First Water Quality Hackathon Coming Up at the University of Rhode Island

By on March 2, 2018
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Clean water isn’t something we can take for granted anymore. (Credit: https://pixabay.com/en/cleaner-wet-pearl-purity-liquid-3177074/)

All over the United States (and the world), water quality issues are cropping up. Contaminants, aging infrastructure, and new discoveries with implications for water quality are all causing new concerns every day. The University of Rhode Island is hoping that innovative students will help solve some of these problems at their upcoming Water Quality Hackathon, scheduled for March 2 through March 4.

Hackathon co-organizer Vinka Oyanedel-Craver, an associate professor of civil and environmental engineering at URI, spoke to EM about the plans for the event.

“The event was conceived of as part of the proposed activities in a National Science Foundation award called SCC-Planning: Smart and Connected Residential Water Quality Communities,” Oyanedel-Craver explains. “This is very interdisciplinary proposal with faculty with civil and environmental and Biomedical/Electrical Engineering, working with faculty from Political Science and Behavioral Science, to understand how we can educate residents to collect water quality data in their homes to be used in connection with information collected by water utilities to create a large monitoring network of water quality.”

During the hackathon, URI students and students from other colleges will form teams, generate ideas, and then design and build their water quality solutions. Their designs will qualify in the competition for a $1,000 prize if they can improve water monitoring, quality, education, and/or communications. The organizers ultimately hope to achieve several goals with this exciting event.

“We hope that students learn more about the problem, generate solutions, and come up with a proof-of-concept to display or show to other participants,” details Oyanedel-Craver. “We have also contacted professionals from other academic institutions, companies, and state organizations who will participate as mentors or judges, to help the student teams to put their ideas into context, and see the relevance of their proposed solutions.”

Although URI has organized other Hacks, this is the first Water Quality Hackathon for the institution. They are expecting around 10 teams of 4 to 6 students, and about 15 mentors and 7 judges from different organization and agencies. Successful water hacks have taken place from New Orleans to South Africa, and URI is hoping their hackathon will follow those examples.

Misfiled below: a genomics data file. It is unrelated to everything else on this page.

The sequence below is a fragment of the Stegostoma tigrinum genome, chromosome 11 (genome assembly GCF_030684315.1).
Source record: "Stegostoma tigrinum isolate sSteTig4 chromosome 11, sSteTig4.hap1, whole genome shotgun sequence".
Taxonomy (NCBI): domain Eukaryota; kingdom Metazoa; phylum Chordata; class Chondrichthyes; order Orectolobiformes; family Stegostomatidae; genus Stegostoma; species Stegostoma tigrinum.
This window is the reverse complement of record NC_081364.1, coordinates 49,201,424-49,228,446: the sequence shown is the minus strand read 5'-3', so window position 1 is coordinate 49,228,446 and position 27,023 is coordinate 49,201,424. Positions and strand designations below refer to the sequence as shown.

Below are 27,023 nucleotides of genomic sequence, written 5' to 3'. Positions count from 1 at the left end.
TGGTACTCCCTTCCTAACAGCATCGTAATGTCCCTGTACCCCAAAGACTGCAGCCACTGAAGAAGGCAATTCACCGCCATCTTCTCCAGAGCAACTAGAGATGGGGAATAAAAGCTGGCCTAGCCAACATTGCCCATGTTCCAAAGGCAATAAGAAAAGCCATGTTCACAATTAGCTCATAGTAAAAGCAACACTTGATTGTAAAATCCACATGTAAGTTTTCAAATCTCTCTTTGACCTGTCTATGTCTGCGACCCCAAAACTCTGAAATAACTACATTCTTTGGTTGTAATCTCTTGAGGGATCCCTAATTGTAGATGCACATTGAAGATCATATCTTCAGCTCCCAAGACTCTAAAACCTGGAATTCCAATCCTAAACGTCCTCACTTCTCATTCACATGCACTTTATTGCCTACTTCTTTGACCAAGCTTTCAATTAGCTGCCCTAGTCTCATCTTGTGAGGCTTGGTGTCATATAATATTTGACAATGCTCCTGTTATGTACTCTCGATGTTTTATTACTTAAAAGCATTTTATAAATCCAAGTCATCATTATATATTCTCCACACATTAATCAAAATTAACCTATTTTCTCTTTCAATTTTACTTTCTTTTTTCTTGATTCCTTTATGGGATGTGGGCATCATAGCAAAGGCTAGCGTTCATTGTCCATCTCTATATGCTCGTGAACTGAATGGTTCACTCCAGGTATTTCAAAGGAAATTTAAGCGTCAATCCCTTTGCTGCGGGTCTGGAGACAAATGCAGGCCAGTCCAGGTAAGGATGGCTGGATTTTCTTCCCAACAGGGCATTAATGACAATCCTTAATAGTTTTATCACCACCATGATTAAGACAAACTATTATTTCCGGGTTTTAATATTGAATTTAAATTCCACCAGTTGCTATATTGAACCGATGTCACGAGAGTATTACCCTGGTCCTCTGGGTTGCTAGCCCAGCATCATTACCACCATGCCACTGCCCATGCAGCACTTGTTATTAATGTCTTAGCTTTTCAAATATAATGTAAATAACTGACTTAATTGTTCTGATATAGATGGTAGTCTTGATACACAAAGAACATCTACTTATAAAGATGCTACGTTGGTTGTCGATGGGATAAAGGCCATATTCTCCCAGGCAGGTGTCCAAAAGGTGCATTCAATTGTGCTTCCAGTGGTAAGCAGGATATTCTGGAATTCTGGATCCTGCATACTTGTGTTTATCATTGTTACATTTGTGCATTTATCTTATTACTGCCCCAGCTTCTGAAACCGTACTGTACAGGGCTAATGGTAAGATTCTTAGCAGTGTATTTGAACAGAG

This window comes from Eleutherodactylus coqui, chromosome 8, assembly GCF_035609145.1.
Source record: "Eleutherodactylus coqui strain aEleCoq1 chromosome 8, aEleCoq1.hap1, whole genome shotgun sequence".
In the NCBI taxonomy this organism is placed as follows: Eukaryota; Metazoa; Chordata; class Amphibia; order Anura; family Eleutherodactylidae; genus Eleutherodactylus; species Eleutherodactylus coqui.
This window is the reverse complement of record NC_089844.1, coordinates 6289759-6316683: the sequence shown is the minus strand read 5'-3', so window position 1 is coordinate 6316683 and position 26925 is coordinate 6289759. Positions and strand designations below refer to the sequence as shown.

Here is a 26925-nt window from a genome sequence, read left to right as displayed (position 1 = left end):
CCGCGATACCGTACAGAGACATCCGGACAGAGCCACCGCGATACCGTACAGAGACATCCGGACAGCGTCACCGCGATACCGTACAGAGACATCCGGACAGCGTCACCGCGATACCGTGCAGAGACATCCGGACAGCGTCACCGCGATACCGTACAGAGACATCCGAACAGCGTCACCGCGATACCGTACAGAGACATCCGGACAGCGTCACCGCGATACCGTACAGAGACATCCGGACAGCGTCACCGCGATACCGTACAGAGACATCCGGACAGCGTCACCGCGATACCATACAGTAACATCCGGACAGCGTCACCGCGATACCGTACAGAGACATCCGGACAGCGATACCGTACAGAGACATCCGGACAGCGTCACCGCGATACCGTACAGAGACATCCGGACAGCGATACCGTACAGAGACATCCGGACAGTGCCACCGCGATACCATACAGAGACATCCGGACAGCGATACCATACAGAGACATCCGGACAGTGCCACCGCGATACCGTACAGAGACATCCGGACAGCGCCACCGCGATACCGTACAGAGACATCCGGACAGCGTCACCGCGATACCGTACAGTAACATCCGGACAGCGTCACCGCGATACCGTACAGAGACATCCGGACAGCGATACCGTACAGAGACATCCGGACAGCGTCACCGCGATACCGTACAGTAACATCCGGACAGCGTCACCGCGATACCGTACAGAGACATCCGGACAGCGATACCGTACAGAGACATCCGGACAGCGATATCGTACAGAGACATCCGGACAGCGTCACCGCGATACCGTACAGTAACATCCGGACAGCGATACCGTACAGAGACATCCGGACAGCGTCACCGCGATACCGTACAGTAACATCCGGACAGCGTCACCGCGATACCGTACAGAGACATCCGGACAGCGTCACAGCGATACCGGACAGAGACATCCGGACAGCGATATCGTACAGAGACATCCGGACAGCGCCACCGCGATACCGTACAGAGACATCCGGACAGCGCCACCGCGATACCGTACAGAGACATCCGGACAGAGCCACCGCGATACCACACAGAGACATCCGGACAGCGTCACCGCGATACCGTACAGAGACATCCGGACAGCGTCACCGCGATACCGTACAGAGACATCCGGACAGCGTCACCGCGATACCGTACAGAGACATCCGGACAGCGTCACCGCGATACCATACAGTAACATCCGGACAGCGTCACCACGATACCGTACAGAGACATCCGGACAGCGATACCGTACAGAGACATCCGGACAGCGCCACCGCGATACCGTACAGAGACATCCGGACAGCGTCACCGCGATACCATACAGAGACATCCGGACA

One of the truly exciting aspects of the competition is that even the organizers can’t be sure what the participants will produce.

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University of Rhode Island. (Credit: URI)

“The great thing about these Hacks is that you do not really know what the student teams will come up with,” remarks Oyanedel-Craver. “I obviously have my ideas of what I would like to see, but I am really waiting for the student teams. I believe they will wow me with solutions I have not even thought about. I have hope in Millennials!”

Another important aspect of the Hackathon as conceived of here is the emphasis on interdisciplinary collaboration.

“I think our work is novel based on the great balance we have achieved among the disparate disciplines such as engineering, social sciences, and health sciences,” adds Oyanedel-Craver. “This is so important in the context of working with members of the public to bring them in as active participants in scenarios that have been traditionally restricted to people with medium to high levels of technical expertise.”

The fact is that even people with less technical backgrounds have plenty to offer in this context—and everything to gain.

“Advances in portable devices and sensors are allowing people with minimal training to collect meaningful information, and we need to use this fact to develop better monitoring systems that could be useful not only for everyday monitoring but also in case of emergency situations,” asserts Oyanedel-Craver.

So, if you’re in New England or willing to travel, consider checking in at the URI Water Quality Hackathon this weekend.

“You are more than welcome to visit anytime during the weekend, the event is open to everybody,” states Oyanedel-Craver.

Student registration: https://docs.google.com/forms/d/e/1FAIpQLSeAR7XIme1zwD_fFS1nML7l2MLnGW-pevUk7vbA4GBOph_O1g/viewform

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URI students. (Credit: URI)

 

About Karla Lant

Karla Lant is a professional freelance science writer and a member of the Society of Environmental Journalists. She also covers other scientific and medical stories as well as technology.

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